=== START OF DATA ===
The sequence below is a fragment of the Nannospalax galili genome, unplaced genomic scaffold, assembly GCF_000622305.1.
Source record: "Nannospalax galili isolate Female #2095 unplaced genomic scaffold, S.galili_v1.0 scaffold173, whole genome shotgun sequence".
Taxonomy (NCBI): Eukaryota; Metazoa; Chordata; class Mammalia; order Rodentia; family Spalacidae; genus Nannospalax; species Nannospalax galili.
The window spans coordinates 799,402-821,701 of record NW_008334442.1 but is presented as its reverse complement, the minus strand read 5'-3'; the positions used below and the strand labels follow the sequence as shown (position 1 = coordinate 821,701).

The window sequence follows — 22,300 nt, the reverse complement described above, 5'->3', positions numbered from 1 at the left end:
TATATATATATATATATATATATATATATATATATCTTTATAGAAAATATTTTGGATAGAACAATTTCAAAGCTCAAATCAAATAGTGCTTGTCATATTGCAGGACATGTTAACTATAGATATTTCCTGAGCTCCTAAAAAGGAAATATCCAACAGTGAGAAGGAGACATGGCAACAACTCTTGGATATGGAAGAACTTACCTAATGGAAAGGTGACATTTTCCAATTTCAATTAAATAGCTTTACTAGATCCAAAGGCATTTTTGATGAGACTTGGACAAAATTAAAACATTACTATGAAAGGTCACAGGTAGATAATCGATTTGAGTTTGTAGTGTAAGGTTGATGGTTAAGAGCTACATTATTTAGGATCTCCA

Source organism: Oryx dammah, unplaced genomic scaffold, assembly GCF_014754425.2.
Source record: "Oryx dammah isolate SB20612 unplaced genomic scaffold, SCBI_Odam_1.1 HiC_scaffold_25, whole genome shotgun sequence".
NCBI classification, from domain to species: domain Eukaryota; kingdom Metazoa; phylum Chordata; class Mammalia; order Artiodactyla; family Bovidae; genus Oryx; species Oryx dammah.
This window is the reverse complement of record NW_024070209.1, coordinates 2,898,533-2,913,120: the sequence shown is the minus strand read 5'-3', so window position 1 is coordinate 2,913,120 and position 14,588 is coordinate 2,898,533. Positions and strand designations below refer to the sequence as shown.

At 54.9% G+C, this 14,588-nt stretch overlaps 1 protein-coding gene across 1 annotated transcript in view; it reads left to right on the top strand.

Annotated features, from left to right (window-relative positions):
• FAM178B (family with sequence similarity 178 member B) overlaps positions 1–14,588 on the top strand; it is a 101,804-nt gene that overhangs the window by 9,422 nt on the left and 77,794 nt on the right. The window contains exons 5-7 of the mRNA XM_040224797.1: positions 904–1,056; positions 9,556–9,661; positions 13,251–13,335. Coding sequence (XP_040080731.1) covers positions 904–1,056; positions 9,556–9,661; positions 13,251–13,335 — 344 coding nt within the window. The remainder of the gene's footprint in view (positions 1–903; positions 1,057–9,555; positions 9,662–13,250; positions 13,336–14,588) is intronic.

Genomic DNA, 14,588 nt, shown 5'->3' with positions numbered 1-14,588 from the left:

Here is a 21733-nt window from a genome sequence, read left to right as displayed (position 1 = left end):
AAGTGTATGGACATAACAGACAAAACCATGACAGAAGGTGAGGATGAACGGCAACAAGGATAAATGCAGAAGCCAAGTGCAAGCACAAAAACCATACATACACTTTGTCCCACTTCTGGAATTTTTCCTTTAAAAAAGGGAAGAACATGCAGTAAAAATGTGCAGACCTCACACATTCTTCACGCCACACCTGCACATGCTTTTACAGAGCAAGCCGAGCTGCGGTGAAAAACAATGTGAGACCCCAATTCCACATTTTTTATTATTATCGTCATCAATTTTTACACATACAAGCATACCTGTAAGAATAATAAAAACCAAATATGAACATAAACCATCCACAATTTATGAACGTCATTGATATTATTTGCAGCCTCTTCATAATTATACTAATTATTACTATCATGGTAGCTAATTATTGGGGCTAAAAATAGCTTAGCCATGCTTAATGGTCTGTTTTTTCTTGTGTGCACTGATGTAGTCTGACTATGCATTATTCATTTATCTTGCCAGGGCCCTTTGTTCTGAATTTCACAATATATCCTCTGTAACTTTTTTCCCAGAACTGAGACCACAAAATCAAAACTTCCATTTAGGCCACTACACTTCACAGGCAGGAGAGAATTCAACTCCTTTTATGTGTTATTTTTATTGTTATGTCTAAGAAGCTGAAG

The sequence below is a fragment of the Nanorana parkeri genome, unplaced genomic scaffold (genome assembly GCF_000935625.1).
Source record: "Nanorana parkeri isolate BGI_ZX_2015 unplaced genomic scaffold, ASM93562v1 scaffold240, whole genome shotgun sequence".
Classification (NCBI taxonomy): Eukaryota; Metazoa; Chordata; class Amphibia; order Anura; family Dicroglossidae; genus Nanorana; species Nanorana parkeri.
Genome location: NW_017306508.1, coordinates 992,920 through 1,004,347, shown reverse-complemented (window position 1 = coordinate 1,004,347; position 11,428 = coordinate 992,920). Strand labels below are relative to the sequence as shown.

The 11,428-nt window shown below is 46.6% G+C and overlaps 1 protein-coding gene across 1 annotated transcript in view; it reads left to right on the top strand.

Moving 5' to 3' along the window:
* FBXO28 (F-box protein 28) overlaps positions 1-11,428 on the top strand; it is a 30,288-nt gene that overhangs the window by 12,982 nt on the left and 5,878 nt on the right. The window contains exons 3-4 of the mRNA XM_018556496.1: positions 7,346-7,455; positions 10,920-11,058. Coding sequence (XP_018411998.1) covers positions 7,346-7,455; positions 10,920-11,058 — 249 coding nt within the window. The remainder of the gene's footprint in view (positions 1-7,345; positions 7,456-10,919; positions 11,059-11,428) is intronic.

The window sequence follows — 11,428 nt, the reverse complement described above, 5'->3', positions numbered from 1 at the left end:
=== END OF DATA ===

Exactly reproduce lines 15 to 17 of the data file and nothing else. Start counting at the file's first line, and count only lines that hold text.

Here is a 21733-nt window from a genome sequence, read left to right as displayed (position 1 = left end):
AAGTGTATGGACATAACAGACAAAACCATGACAGAAGGTGAGGATGAACGGCAACAAGGATAAATGCAGAAGCCAAGTGCAAGCACAAAAACCATACATACACTTTGTCCCACTTCTGGAATTTTTCCTTTAAAAAAGGGAAGAACATGCAGTAAAAATGTGCAGACCTCACACATTCTTCACGCCACACCTGCACATGCTTTTACAGAGCAAGCCGAGCTGCGGTGAAAAACAATGTGAGACCCCAATTCCACATTTTTTATTATTATCGTCATCAATTTTTACACATACAAGCATACCTGTAAGAATAATAAAAACCAAATATGAACATAAACCATCCACAATTTATGAACGTCATTGATATTATTTGCAGCCTCTTCATAATTATACTAATTATTACTATCATGGTAGCTAATTATTGGGGCTAAAAATAGCTTAGCCATGCTTAATGGTCTGTTTTTTCTTGTGTGCACTGATGTAGTCTGACTATGCATTATTCATTTATCTTGCCAGGGCCCTTTGTTCTGAATTTCACAATATATCCTCTGTAACTTTTTTCCCAGAACTGAGACCACAAAATCAAAACTTCCATTTAGGCCACTACACTTCACAGGCAGGAGAGAATTCAACTCCTTTTATGTGTTATTTTTATTGTTATGTCTAAGAAGCTGAAG

The sequence below is a fragment of the Nanorana parkeri genome, unplaced genomic scaffold (genome assembly GCF_000935625.1).